NATO troops kill former Guantanamo prisoner
He was deemed a ‘medium risk’ at release in 2007
KABUL - NATO and Afghan forces killed a former Guantanamo detainee who returned to Afghanistan to become a key Al Qaeda ally, international officials said yesterday.
The militant’s death was a reminder of the risks of trying to end a controversial detention system without letting loose people who will launch attacks on Americans.
Saber Lal Melma, who was released from Guantanamo in 2007, had been organizing attacks in eastern Kunar Province and funding insurgent operations, said a NATO spokesman, Captain Justin Brockhoff.
A NATO statement described Melma as a key affiliate of Al Qaeda who was in contact with senior Al Qaeda members in Afghanistan and Pakistan.
Another former detainee who joined the Al Qaeda franchise in Yemen was killed in a recent US airstrike there.
Troops surrounded Melma’s house in Jalalabad city Friday night and shot him dead when he emerged from the building holding an AK-47 assault rifle. Several other people were detained, NATO said.
A guard at the house, Mohammad Gul, said a group of American soldiers scaled the walls of the compound around 11 p.m. and stormed the house, shooting Melma in the assault. Three others were detained, Gul said.
Melma joined a long list of detainees believed to have reconnected with Al Qaeda. In 2009, the Pentagon said 61 of the detainees released from Guantanamo had rejoined the fight, nearly 12 percent. The validity of that number has been called into question.
About 520 Guantanamo detainees have been released from custody or transferred to prisons elsewhere in the world.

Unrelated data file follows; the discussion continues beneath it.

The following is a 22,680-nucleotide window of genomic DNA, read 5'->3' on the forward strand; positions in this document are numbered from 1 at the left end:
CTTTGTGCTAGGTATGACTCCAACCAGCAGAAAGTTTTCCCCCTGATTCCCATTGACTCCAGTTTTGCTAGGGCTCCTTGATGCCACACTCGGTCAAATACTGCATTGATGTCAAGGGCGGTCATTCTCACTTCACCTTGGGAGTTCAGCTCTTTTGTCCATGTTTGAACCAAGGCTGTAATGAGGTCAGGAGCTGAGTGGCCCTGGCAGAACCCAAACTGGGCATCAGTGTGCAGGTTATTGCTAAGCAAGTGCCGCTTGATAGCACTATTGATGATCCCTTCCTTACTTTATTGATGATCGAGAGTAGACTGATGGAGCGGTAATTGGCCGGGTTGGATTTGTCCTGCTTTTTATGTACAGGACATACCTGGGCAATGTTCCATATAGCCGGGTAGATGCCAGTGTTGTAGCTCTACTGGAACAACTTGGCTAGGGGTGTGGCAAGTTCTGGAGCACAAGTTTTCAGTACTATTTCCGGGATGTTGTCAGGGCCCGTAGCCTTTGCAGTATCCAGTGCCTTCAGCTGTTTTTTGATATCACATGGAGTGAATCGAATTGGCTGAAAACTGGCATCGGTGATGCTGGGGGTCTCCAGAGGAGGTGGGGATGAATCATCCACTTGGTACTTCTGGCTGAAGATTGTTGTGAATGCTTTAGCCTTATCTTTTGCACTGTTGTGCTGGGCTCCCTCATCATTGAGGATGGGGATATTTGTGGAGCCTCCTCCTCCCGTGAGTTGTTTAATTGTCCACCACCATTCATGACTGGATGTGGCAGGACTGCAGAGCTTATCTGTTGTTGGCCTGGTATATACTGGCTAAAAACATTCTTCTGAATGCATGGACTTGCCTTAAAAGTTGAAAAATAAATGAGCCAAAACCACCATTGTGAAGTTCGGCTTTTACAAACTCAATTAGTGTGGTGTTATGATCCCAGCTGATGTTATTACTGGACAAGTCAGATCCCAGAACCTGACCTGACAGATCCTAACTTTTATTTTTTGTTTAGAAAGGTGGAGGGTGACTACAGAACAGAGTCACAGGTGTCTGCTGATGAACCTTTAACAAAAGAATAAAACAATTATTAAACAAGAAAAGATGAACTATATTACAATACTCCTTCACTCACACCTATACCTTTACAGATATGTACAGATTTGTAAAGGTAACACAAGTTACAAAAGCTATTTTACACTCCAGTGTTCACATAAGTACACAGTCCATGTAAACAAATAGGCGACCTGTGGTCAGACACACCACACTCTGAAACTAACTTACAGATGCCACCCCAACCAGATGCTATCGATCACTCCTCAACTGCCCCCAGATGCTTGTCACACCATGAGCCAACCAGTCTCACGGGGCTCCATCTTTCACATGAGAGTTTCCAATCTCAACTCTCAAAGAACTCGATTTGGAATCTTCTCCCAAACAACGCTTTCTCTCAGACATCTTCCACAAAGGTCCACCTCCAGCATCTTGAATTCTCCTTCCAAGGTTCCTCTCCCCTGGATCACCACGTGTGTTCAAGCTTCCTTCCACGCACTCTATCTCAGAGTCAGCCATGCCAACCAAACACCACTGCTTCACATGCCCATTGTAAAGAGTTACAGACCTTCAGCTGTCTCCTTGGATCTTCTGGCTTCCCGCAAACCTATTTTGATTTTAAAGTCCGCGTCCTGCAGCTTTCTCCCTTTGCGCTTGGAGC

There are 171 inmates still held at the facility in Guantanamo Bay, Cuba. President Obama signed an executive order just after taking office in 2009 asking for the prison to be shut down within a year, but it has remained open as the administration has worked to find ways to deal with the inmates.
After the fall of the Taliban, Melma, 49, was given the rank of brigadier general in the Afghan National Army and placed in charge of approximately 600 border security troops in Kunar, according to a file made public by WikiLeaks.
But he was suspected of helping carry out attacks against US troops, and he was captured in August 2002 while attending a meeting with US military officials in Asadabad and transferred to the prison at Guantanamo Bay in October of that year.
While imprisoned at Guantanamo Bay, the US determined he was a “probable facilitator for Al Qaeda members’’ and was also thought to have links to Pakistan’s intelligence service. In 2005, he was described as a “medium risk’’ to the United States.
He was sent back to Afghanistan in September 2007.
NATO said in a statement that coalition forces have captured or killed more than 40 Al Qaeda insurgents in eastern Afghanistan this year.
In June 2010, the CIA director at the time, Leon Panetta, said only 50 to 100 Al Qaeda operatives continued to operate in Afghanistan. It was not clear if he was referring to commanders or foot soldiers.
■ In Kabul, a political standoff over the makeup of Parliament continued as police escorted a handful of new lawmakers into Parliament despite protests from sitting parliamentarians that the new group is illegitimate.
■ In the southern city of Kandahar, officials said NATO forces killed a child and a shopkeeper who were caught up in a firefight between a military patrol and a gunman. NATO said that one of its service members was killed in an insurgent attack yesterday in southern Afghanistan but did not say if it was the same incident.